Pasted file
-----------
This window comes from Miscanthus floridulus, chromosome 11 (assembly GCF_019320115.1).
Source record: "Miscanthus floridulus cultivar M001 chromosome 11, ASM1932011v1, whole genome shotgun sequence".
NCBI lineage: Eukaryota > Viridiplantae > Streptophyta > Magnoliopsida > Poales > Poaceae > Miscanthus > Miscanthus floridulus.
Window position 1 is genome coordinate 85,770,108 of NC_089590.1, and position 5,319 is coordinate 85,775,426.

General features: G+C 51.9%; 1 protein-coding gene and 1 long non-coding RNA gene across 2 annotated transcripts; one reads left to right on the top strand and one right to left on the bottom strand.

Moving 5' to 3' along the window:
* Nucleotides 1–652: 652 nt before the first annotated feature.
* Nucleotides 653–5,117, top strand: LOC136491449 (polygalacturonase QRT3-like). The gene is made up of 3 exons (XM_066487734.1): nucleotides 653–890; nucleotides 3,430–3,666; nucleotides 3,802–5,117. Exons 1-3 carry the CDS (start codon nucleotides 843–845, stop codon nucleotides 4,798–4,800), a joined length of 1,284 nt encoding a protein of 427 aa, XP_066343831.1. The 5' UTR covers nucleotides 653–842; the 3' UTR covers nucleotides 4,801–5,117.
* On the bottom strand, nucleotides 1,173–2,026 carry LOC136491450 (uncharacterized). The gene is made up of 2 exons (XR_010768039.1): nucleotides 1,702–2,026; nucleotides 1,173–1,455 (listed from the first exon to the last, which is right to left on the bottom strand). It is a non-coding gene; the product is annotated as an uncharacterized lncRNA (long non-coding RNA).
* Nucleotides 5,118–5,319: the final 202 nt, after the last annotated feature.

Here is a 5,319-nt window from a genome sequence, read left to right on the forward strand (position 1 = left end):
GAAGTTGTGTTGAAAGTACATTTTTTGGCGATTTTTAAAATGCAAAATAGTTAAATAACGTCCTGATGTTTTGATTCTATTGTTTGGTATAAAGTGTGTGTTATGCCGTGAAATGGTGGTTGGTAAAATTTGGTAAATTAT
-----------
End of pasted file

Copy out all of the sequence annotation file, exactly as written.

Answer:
This window comes from Miscanthus floridulus, chromosome 11 (assembly GCF_019320115.1).
Source record: "Miscanthus floridulus cultivar M001 chromosome 11, ASM1932011v1, whole genome shotgun sequence".
NCBI lineage: Eukaryota > Viridiplantae > Streptophyta > Magnoliopsida > Poales > Poaceae > Miscanthus > Miscanthus floridulus.
Window position 1 is genome coordinate 85,770,108 of NC_089590.1, and position 5,319 is coordinate 85,775,426.

General features: G+C 51.9%; 1 protein-coding gene and 1 long non-coding RNA gene across 2 annotated transcripts; one reads left to right on the top strand and one right to left on the bottom strand.

Moving 5' to 3' along the window:
* Nucleotides 1–652: 652 nt before the first annotated feature.
* Nucleotides 653–5,117, top strand: LOC136491449 (polygalacturonase QRT3-like). The gene is made up of 3 exons (XM_066487734.1): nucleotides 653–890; nucleotides 3,430–3,666; nucleotides 3,802–5,117. Exons 1-3 carry the CDS (start codon nucleotides 843–845, stop codon nucleotides 4,798–4,800), a joined length of 1,284 nt encoding a protein of 427 aa, XP_066343831.1. The 5' UTR covers nucleotides 653–842; the 3' UTR covers nucleotides 4,801–5,117.
* On the bottom strand, nucleotides 1,173–2,026 carry LOC136491450 (uncharacterized). The gene is made up of 2 exons (XR_010768039.1): nucleotides 1,702–2,026; nucleotides 1,173–1,455 (listed from the first exon to the last, which is right to left on the bottom strand). It is a non-coding gene; the product is annotated as an uncharacterized lncRNA (long non-coding RNA).
* Nucleotides 5,118–5,319: the final 202 nt, after the last annotated feature.

Here is a 5,319-nt window from a genome sequence, read left to right on the forward strand (position 1 = left end):
GAAGTTGTGTTGAAAGTACATTTTTTGGCGATTTTTAAAATGCAAAATAGTTAAATAACGTCCTGATGTTTTGATTCTATTGTTTGGTATAAAGTGTGTGTTATGCCGTGAAATGGTGGTTGGTAAAATTTGGTAAATTAT